Related topics: galaxies · stars · black holes · nasa · astronomers

Galactic crash may have triggered solar system formation

The formation of the Sun, the Solar System and the subsequent emergence of life on Earth may be a consequence of a collision between our galaxy, the Milky Way, and a smaller galaxy called Sagittarius, discovered in the 1990s ...

Ultra-diffuse galaxy VCC 1287 investigated in detail

Astronomers have probed an ultra-diffuse galaxy (UDG) known as VCC 1287 with the Keck Cosmic Web Imager (KCWI) in order to investigate its nature. The new results provide essential information about the galaxy's mass and ...

Abell 2384: Bending the bridge between two galaxy clusters

Several hundred million years ago, two galaxy clusters collided and then passed through each other. This mighty event released a flood of hot gas from each galaxy cluster that formed an unusual bridge between the two objects. ...

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Light-year

A light-year or light year (symbol: ly) is a unit of length, equal to just under 1013 kilometres. As defined by the International Astronomical Union (IAU), a light-year is the distance that light travels in a vacuum in one Julian year.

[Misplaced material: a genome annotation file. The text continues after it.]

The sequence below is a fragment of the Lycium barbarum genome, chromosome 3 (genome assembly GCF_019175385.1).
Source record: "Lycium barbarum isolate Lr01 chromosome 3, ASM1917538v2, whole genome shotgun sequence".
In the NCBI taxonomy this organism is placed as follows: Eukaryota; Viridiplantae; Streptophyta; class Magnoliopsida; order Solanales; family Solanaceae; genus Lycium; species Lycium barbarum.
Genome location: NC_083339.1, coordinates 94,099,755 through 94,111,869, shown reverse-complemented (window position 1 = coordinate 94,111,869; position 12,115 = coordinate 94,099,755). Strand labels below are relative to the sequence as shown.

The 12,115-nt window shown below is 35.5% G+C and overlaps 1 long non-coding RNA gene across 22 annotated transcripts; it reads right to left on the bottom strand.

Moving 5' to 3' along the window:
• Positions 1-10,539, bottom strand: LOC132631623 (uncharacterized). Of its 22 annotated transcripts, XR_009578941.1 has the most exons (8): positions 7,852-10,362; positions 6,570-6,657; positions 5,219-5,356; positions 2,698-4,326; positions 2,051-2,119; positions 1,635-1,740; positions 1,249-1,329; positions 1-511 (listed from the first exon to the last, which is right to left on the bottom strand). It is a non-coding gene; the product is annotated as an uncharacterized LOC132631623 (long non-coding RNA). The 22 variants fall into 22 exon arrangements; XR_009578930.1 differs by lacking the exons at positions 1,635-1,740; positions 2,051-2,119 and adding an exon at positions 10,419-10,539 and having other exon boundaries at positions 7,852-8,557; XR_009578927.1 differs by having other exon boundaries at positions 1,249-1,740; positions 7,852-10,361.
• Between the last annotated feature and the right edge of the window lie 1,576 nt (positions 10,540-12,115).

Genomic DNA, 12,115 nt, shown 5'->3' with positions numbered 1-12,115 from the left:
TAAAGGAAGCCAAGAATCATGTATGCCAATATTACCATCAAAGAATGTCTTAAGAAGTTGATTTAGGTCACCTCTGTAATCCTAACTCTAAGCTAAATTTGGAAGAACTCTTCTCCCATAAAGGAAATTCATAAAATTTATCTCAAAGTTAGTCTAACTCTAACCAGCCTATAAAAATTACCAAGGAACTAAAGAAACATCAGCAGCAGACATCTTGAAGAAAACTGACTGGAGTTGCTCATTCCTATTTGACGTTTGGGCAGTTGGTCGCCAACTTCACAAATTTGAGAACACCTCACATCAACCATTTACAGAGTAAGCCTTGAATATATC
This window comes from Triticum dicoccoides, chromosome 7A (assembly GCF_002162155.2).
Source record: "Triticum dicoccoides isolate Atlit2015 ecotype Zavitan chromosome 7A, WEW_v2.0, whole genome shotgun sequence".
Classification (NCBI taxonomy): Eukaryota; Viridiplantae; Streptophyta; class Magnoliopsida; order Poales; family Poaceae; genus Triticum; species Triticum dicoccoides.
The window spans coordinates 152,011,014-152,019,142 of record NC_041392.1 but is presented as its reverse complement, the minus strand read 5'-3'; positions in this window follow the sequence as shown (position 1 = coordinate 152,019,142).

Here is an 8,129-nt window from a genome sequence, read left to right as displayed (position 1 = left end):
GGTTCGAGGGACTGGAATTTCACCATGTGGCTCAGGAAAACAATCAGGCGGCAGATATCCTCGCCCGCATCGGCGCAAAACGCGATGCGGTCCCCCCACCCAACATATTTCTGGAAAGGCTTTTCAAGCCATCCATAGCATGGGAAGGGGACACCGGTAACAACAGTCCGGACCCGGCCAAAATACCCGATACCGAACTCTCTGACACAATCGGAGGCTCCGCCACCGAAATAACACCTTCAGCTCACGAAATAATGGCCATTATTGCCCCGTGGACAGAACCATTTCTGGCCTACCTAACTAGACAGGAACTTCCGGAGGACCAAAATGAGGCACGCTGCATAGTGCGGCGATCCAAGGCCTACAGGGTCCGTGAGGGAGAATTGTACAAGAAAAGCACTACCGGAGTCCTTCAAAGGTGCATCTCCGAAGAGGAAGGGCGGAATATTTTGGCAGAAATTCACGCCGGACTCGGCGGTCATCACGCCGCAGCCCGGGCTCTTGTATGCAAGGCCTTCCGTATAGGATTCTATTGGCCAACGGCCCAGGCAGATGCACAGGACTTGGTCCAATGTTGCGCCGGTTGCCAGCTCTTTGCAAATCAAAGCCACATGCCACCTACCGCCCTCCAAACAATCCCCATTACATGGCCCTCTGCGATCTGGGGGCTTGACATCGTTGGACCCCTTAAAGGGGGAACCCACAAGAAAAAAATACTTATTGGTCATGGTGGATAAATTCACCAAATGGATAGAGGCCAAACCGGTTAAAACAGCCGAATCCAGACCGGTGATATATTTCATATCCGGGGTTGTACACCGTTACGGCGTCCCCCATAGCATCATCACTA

The light-year is often used to measure distances to stars and other distances on a galactic scale, especially in non-specialist and popular science publications. The preferred unit in astrometry is the parsec, because it can be more easily derived from, and compared with, observational data. The parsec is defined as the distance at which an object will appear to move one arcsecond of parallax when the observer moves one astronomical unit perpendicular to the line of sight to the observer, and is equal to approximately 3.26 light-years.

The related unit of the light-month, roughly one-twelfth of a light-year, is also used occasionally for approximate measures.

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